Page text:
Theoretically, as I have said, Private Members' time could, as an alternative, be provided at the expense of the time which is traditionally at the disposal of the Opposition—Supply Days, Debates on the Address and the like—for use in the discharge of the historic function of the House in supervising and criticising the policy and administration of His Majesty's Government. I should, of course, be happy to consider any proposals which the Opposition might make in this connection, but speaking personally, I should be sorry if we ever came to the position where substantial inroads were made into the time set aside for these essential Parliamentary purposes in order to enable time to be devoted to Private Members' Bills and Motions. I am sure that if I were a Private Member, I should take the same view. It is a relative matter, but in my opinion Debates on Government Bills and Debates on occasions allocated to the Opposition give the Private Member far more valuable opportunities than are provided by what is usually meant by the term "Private Members' time." These, along with Question time, Standing Com- mittee proceedings and Adjournments are the occasions on which the Private Member can most directly influence the shaping of policy and administration, and can make a contribution on the practical issues, great and small, of the day.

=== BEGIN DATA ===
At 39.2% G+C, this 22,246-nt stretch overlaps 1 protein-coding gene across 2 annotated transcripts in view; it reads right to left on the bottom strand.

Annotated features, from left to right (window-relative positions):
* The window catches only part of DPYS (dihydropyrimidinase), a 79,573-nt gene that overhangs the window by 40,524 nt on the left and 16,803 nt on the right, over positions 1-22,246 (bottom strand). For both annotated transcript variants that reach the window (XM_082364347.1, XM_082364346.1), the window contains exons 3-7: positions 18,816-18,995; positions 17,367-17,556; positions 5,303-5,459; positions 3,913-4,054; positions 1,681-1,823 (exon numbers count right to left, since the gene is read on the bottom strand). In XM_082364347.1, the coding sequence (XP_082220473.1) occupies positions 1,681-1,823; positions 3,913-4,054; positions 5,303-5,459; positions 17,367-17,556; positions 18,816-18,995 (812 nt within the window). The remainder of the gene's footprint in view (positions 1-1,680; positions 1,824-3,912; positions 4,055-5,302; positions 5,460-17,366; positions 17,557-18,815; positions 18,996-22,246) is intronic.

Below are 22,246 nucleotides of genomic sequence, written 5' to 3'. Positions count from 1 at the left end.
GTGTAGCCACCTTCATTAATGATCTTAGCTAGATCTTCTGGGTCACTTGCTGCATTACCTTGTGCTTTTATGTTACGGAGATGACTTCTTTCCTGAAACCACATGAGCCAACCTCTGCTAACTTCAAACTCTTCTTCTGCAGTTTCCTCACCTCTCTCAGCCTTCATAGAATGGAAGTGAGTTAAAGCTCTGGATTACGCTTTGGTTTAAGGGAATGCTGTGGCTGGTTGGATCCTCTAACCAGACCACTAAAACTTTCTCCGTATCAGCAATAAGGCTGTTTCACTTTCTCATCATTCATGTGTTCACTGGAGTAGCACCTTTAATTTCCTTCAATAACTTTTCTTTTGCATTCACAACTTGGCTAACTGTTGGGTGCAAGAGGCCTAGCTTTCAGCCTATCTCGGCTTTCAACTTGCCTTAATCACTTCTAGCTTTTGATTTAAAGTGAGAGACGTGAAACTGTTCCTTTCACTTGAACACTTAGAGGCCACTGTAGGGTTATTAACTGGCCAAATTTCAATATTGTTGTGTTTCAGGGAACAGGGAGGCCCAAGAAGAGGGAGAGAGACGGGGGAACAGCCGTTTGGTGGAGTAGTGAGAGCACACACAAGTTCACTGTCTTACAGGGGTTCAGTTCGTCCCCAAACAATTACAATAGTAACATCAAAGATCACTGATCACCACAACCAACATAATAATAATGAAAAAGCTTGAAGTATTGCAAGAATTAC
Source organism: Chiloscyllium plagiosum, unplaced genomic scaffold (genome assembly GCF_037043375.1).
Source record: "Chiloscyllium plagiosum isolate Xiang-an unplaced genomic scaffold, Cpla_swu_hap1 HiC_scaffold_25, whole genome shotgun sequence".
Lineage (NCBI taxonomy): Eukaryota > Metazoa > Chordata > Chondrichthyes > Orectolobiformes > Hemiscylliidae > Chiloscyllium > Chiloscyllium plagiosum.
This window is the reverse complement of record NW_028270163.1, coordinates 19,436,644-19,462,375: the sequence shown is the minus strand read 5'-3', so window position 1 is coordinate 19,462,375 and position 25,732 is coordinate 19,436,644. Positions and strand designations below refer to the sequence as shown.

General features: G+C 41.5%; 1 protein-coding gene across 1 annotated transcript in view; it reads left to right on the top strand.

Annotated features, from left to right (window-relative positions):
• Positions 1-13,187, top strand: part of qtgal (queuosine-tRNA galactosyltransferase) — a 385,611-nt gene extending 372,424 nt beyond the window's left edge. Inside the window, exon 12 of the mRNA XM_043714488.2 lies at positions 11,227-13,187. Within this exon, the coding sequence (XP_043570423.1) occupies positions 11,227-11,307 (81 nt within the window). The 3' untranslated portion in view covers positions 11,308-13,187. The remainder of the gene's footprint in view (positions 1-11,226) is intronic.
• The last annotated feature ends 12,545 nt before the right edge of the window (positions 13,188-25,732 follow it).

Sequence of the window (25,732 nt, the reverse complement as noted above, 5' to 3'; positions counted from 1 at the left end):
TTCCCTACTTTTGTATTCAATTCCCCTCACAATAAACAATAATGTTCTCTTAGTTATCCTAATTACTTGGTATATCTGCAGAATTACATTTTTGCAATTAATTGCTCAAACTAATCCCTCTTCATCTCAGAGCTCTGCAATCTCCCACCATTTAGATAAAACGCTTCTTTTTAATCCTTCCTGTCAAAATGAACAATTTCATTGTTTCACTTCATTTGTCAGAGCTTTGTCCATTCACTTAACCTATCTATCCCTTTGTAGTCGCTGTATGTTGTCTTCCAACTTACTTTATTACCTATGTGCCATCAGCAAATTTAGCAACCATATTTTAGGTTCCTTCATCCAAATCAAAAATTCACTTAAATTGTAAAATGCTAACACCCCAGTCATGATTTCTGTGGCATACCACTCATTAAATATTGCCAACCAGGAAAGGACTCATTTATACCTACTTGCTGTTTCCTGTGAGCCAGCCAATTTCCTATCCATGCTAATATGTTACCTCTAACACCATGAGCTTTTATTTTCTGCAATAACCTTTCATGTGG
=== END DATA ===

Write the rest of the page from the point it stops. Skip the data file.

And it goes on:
It is no use, therefore, considering the restoration of Private Members' time, in the narrow sense of the term, in relation to an ideal bat non-existent situation. As a practical matter, it cannot in any case be done for the present Session. We have a very heavy and important programme of legislation before us, and I ask for the good will and cooperation of the House in giving up Private Members' time again, so that we can get this through and have the time for the general and other Debates upon the policy and administration of the Government, which are necessary if the House is adequately to fulfil its responsibilities to the nation. In the Gracious Speech, we have a programme of legislation which, in the judgment of the Government, and in the judgment, I think, of the great bulk of the nation, is urgently necessary in the national interest and is of the highest value to the public well-being. We cannot get that legislation through if material inroads are made by restoring Private Members' time.